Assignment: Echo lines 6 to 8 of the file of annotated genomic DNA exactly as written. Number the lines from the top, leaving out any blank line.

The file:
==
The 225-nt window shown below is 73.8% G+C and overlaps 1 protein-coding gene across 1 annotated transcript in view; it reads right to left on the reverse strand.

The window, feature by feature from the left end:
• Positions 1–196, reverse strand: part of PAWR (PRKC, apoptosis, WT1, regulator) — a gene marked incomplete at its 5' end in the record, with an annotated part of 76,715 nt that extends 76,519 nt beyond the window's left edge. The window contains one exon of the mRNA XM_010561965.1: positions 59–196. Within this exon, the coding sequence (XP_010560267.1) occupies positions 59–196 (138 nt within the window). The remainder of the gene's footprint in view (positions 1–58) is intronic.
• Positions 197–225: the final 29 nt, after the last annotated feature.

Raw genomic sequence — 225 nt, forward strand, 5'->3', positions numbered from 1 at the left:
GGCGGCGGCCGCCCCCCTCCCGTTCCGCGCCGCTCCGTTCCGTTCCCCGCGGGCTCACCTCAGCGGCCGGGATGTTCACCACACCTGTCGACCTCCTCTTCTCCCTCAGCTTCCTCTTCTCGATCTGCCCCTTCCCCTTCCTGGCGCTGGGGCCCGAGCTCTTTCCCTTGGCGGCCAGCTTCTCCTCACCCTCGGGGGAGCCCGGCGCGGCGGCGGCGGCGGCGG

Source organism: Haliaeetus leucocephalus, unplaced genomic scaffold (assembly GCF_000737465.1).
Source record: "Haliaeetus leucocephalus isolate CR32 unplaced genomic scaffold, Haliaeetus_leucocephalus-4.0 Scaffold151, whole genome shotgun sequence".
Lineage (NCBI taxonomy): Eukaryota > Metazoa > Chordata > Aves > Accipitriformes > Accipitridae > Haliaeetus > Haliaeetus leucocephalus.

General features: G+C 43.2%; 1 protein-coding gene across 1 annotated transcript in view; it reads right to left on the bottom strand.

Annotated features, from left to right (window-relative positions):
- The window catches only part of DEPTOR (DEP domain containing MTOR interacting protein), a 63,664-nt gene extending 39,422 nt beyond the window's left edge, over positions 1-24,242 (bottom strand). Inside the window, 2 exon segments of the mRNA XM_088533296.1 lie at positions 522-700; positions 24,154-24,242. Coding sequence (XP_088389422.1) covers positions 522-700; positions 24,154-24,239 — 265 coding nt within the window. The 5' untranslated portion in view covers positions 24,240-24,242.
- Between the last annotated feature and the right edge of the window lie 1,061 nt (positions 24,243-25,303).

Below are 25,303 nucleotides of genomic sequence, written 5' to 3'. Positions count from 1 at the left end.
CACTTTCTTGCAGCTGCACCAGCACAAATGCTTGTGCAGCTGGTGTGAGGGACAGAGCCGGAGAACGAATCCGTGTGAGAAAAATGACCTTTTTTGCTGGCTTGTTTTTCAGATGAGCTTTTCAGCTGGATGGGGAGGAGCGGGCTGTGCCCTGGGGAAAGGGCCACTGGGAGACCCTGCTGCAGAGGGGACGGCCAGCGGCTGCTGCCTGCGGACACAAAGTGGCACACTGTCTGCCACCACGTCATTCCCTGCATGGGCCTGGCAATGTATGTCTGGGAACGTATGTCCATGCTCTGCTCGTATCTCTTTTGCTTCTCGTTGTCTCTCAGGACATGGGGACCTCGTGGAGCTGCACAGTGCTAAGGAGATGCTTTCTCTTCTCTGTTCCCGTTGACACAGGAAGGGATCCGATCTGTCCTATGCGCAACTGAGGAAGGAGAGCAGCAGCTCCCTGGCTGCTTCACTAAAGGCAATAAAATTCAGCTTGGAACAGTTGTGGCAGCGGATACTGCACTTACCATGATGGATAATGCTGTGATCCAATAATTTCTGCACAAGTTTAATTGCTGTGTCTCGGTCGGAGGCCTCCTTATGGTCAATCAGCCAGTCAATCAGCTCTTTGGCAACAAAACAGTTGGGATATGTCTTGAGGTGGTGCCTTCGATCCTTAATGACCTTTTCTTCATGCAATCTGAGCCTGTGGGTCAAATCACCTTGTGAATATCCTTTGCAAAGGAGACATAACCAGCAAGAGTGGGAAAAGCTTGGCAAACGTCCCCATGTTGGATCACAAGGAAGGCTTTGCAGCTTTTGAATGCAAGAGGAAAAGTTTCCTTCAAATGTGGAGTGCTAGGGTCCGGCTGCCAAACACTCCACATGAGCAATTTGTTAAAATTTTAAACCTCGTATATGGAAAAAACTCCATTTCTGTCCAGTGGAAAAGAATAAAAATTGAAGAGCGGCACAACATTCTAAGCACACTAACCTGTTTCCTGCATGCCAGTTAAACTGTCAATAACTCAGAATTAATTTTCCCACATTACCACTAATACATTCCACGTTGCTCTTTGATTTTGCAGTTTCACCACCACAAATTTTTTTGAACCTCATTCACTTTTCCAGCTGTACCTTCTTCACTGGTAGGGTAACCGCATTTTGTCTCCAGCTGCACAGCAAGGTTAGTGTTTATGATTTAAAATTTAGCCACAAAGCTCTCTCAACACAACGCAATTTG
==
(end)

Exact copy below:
GGCGGCGGCCGCCCCCCTCCCGTTCCGCGCCGCTCCGTTCCGTTCCCCGCGGGCTCACCTCAGCGGCCGGGATGTTCACCACACCTGTCGACCTCCTCTTCTCCCTCAGCTTCCTCTTCTCGATCTGCCCCTTCCCCTTCCTGGCGCTGGGGCCCGAGCTCTTTCCCTTGGCGGCCAGCTTCTCCTCACCCTCGGGGGAGCCCGGCGCGGCGGCGGCGGCGGCGG

Source organism: Haliaeetus leucocephalus, unplaced genomic scaffold (assembly GCF_000737465.1).
Source record: "Haliaeetus leucocephalus isolate CR32 unplaced genomic scaffold, Haliaeetus_leucocephalus-4.0 Scaffold151, whole genome shotgun sequence".